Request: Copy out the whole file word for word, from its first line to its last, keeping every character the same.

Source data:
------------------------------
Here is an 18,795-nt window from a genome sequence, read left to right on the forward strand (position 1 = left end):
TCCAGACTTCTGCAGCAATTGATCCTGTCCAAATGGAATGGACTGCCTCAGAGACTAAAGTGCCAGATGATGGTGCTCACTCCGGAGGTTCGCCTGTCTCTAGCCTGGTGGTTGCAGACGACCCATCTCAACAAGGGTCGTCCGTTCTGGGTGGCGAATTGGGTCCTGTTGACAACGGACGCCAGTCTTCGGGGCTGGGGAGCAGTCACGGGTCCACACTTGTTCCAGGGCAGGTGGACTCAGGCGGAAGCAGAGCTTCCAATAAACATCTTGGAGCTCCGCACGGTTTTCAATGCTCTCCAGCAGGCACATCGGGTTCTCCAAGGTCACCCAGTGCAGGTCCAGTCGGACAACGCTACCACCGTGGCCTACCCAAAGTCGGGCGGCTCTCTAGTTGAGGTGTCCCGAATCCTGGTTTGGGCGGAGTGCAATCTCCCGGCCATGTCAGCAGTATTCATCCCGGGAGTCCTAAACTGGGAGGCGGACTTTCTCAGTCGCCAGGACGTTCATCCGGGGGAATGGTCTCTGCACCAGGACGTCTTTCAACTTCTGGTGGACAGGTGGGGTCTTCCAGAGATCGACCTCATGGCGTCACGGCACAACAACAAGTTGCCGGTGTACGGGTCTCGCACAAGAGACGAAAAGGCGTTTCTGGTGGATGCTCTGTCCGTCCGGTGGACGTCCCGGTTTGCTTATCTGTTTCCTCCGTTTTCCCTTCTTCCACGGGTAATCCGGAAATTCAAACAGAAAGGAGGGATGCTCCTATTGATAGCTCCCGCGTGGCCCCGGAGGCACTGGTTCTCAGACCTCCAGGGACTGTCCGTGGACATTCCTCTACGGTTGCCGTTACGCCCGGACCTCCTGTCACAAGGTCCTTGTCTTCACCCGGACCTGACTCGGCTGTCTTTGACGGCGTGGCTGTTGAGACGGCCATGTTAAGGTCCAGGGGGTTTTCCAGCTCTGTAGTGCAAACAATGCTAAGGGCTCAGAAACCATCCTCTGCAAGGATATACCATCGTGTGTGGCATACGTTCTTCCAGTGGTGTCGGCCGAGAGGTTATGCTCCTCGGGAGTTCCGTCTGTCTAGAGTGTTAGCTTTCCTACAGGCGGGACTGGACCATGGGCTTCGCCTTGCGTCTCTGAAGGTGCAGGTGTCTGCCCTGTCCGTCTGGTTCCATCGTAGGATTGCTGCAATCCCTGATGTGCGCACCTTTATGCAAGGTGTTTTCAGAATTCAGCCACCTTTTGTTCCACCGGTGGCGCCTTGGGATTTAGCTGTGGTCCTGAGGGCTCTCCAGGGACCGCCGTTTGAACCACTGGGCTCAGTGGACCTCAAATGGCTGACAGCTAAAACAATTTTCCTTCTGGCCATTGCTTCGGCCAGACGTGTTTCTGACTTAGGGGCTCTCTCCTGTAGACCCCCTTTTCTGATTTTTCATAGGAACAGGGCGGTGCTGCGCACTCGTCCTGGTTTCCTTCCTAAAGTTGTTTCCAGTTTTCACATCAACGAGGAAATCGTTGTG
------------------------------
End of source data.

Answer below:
Here is an 18,795-nt window from a genome sequence, read left to right on the forward strand (position 1 = left end):
TCCAGACTTCTGCAGCAATTGATCCTGTCCAAATGGAATGGACTGCCTCAGAGACTAAAGTGCCAGATGATGGTGCTCACTCCGGAGGTTCGCCTGTCTCTAGCCTGGTGGTTGCAGACGACCCATCTCAACAAGGGTCGTCCGTTCTGGGTGGCGAATTGGGTCCTGTTGACAACGGACGCCAGTCTTCGGGGCTGGGGAGCAGTCACGGGTCCACACTTGTTCCAGGGCAGGTGGACTCAGGCGGAAGCAGAGCTTCCAATAAACATCTTGGAGCTCCGCACGGTTTTCAATGCTCTCCAGCAGGCACATCGGGTTCTCCAAGGTCACCCAGTGCAGGTCCAGTCGGACAACGCTACCACCGTGGCCTACCCAAAGTCGGGCGGCTCTCTAGTTGAGGTGTCCCGAATCCTGGTTTGGGCGGAGTGCAATCTCCCGGCCATGTCAGCAGTATTCATCCCGGGAGTCCTAAACTGGGAGGCGGACTTTCTCAGTCGCCAGGACGTTCATCCGGGGGAATGGTCTCTGCACCAGGACGTCTTTCAACTTCTGGTGGACAGGTGGGGTCTTCCAGAGATCGACCTCATGGCGTCACGGCACAACAACAAGTTGCCGGTGTACGGGTCTCGCACAAGAGACGAAAAGGCGTTTCTGGTGGATGCTCTGTCCGTCCGGTGGACGTCCCGGTTTGCTTATCTGTTTCCTCCGTTTTCCCTTCTTCCACGGGTAATCCGGAAATTCAAACAGAAAGGAGGGATGCTCCTATTGATAGCTCCCGCGTGGCCCCGGAGGCACTGGTTCTCAGACCTCCAGGGACTGTCCGTGGACATTCCTCTACGGTTGCCGTTACGCCCGGACCTCCTGTCACAAGGTCCTTGTCTTCACCCGGACCTGACTCGGCTGTCTTTGACGGCGTGGCTGTTGAGACGGCCATGTTAAGGTCCAGGGGGTTTTCCAGCTCTGTAGTGCAAACAATGCTAAGGGCTCAGAAACCATCCTCTGCAAGGATATACCATCGTGTGTGGCATACGTTCTTCCAGTGGTGTCGGCCGAGAGGTTATGCTCCTCGGGAGTTCCGTCTGTCTAGAGTGTTAGCTTTCCTACAGGCGGGACTGGACCATGGGCTTCGCCTTGCGTCTCTGAAGGTGCAGGTGTCTGCCCTGTCCGTCTGGTTCCATCGTAGGATTGCTGCAATCCCTGATGTGCGCACCTTTATGCAAGGTGTTTTCAGAATTCAGCCACCTTTTGTTCCACCGGTGGCGCCTTGGGATTTAGCTGTGGTCCTGAGGGCTCTCCAGGGACCGCCGTTTGAACCACTGGGCTCAGTGGACCTCAAATGGCTGACAGCTAAAACAATTTTCCTTCTGGCCATTGCTTCGGCCAGACGTGTTTCTGACTTAGGGGCTCTCTCCTGTAGACCCCCTTTTCTGATTTTTCATAGGAACAGGGCGGTGCTGCGCACTCGTCCTGGTTTCCTTCCTAAAGTTGTTTCCAGTTTTCACATCAACGAGGAAATCGTTGTG